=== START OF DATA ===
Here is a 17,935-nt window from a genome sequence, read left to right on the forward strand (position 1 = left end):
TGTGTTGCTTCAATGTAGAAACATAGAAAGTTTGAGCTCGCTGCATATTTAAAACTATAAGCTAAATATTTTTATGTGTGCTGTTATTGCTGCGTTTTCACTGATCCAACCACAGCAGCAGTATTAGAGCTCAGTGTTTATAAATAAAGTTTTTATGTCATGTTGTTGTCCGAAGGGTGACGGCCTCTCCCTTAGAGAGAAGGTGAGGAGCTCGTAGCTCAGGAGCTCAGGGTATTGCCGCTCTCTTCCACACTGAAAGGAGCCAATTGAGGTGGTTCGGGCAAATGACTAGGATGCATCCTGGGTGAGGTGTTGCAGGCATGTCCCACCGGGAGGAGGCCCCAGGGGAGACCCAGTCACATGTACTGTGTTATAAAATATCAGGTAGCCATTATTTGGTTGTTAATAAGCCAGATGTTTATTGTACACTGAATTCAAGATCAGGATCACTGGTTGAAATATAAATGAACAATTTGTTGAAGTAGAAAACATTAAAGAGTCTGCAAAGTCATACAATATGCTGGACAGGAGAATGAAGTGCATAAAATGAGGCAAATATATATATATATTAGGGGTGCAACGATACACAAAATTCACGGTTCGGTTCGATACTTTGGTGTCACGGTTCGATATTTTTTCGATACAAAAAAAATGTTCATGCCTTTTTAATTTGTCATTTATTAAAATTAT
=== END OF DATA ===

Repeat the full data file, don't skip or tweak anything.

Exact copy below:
Here is a 17,935-nt window from a genome sequence, read left to right on the forward strand (position 1 = left end):
TGTGTTGCTTCAATGTAGAAACATAGAAAGTTTGAGCTCGCTGCATATTTAAAACTATAAGCTAAATATTTTTATGTGTGCTGTTATTGCTGCGTTTTCACTGATCCAACCACAGCAGCAGTATTAGAGCTCAGTGTTTATAAATAAAGTTTTTATGTCATGTTGTTGTCCGAAGGGTGACGGCCTCTCCCTTAGAGAGAAGGTGAGGAGCTCGTAGCTCAGGAGCTCAGGGTATTGCCGCTCTCTTCCACACTGAAAGGAGCCAATTGAGGTGGTTCGGGCAAATGACTAGGATGCATCCTGGGTGAGGTGTTGCAGGCATGTCCCACCGGGAGGAGGCCCCAGGGGAGACCCAGTCACATGTACTGTGTTATAAAATATCAGGTAGCCATTATTTGGTTGTTAATAAGCCAGATGTTTATTGTACACTGAATTCAAGATCAGGATCACTGGTTGAAATATAAATGAACAATTTGTTGAAGTAGAAAACATTAAAGAGTCTGCAAAGTCATACAATATGCTGGACAGGAGAATGAAGTGCATAAAATGAGGCAAATATATATATATATTAGGGGTGCAACGATACACAAAATTCACGGTTCGGTTCGATACTTTGGTGTCACGGTTCGATATTTTTTCGATACAAAAAAAATGTTCATGCCTTTTTAATTTGTCATTTATTAAAATTAT